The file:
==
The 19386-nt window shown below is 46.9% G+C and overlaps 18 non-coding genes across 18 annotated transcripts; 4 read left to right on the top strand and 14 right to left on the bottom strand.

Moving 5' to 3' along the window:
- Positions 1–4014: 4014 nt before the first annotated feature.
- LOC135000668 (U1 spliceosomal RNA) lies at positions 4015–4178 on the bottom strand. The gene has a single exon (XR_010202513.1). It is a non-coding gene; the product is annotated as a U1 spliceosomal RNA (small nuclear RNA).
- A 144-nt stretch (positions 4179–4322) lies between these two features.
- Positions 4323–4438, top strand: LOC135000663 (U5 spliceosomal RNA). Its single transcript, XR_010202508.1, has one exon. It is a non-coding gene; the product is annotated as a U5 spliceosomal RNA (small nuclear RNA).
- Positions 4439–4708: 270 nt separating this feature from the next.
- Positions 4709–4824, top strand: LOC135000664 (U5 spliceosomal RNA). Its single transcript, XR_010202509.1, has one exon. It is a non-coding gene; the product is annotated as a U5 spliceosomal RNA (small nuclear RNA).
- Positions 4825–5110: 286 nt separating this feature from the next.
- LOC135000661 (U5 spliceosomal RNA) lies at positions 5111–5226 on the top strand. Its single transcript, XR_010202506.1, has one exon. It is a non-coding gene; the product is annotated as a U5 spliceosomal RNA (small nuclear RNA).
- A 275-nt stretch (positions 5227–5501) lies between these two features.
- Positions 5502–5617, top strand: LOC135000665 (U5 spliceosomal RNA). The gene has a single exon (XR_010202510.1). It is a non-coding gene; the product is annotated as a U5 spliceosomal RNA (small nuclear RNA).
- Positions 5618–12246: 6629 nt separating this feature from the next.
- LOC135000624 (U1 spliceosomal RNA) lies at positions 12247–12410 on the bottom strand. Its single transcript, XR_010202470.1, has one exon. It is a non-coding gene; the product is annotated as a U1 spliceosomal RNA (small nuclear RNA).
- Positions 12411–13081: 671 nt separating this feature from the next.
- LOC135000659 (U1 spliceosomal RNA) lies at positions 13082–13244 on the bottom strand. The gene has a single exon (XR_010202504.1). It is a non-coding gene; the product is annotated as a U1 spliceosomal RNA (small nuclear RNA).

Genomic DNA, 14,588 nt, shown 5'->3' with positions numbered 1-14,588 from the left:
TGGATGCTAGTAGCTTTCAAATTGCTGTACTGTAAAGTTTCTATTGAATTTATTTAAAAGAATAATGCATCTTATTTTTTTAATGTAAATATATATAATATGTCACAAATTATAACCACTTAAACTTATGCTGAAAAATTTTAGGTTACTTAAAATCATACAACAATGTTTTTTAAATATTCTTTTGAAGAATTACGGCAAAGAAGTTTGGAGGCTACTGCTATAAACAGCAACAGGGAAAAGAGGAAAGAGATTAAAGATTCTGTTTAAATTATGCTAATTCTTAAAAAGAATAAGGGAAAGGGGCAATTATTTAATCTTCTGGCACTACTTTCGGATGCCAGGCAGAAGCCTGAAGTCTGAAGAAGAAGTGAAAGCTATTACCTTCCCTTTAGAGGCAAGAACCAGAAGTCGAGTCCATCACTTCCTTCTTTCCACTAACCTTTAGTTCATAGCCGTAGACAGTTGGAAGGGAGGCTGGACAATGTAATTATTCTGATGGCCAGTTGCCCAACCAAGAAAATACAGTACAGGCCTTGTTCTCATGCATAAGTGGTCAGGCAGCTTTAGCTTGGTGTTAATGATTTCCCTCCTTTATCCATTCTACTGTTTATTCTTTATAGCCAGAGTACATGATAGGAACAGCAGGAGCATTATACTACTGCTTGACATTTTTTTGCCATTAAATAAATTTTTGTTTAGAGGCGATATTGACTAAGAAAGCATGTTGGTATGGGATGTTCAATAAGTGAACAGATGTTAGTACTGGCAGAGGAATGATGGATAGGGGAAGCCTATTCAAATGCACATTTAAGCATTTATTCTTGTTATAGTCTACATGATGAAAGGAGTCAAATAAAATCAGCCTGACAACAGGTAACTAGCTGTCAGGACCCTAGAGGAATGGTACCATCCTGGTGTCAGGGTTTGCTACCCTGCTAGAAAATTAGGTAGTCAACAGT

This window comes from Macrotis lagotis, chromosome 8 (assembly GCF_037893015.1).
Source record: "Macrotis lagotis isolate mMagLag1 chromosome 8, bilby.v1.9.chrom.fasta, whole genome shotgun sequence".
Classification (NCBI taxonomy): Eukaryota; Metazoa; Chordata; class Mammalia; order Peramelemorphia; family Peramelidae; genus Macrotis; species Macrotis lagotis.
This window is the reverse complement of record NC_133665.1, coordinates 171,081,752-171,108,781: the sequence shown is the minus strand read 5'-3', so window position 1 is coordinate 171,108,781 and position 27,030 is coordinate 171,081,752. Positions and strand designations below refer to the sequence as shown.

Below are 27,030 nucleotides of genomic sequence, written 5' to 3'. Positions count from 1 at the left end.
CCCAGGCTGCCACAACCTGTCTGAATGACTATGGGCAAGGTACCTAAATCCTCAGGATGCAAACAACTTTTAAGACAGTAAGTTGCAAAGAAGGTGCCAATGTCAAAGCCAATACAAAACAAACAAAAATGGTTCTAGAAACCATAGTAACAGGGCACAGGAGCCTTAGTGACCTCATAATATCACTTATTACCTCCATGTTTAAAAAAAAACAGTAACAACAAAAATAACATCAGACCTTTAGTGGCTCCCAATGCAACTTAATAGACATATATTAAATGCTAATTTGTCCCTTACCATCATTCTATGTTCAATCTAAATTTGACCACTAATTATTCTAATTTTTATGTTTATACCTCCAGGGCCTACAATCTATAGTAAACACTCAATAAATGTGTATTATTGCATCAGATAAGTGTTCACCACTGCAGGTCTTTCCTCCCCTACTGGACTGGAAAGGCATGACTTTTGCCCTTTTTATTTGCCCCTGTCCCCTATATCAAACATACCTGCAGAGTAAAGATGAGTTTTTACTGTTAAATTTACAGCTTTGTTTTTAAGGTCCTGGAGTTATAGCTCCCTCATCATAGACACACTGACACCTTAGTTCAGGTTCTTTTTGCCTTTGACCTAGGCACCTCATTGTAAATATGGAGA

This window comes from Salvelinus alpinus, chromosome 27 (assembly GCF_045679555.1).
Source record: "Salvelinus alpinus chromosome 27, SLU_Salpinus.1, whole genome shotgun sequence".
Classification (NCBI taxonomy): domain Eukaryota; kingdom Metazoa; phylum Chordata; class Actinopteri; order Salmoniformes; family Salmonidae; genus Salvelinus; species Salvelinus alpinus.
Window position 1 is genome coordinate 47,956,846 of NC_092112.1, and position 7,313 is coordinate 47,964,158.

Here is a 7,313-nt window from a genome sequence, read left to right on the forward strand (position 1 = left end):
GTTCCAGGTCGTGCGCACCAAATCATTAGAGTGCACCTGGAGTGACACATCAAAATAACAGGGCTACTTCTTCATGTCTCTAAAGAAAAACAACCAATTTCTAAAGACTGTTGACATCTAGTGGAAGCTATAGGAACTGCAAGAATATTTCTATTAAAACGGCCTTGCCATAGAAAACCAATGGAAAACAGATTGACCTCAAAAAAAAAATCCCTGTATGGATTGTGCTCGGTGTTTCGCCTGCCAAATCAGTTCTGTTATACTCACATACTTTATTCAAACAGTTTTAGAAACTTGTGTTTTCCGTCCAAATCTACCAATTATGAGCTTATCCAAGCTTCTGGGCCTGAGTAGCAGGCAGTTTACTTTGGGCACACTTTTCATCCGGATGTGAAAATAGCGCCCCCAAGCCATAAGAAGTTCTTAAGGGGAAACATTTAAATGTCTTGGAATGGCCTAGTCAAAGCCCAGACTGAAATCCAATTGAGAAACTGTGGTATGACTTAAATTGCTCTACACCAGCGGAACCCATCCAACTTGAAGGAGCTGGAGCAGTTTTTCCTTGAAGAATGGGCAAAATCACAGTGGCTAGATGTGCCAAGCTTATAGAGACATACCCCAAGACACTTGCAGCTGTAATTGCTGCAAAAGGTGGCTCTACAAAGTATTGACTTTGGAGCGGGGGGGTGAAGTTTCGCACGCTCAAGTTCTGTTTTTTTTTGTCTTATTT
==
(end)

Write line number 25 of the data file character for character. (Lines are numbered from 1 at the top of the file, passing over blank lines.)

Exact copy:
This window comes from Salvelinus alpinus, chromosome 27 (assembly GCF_045679555.1).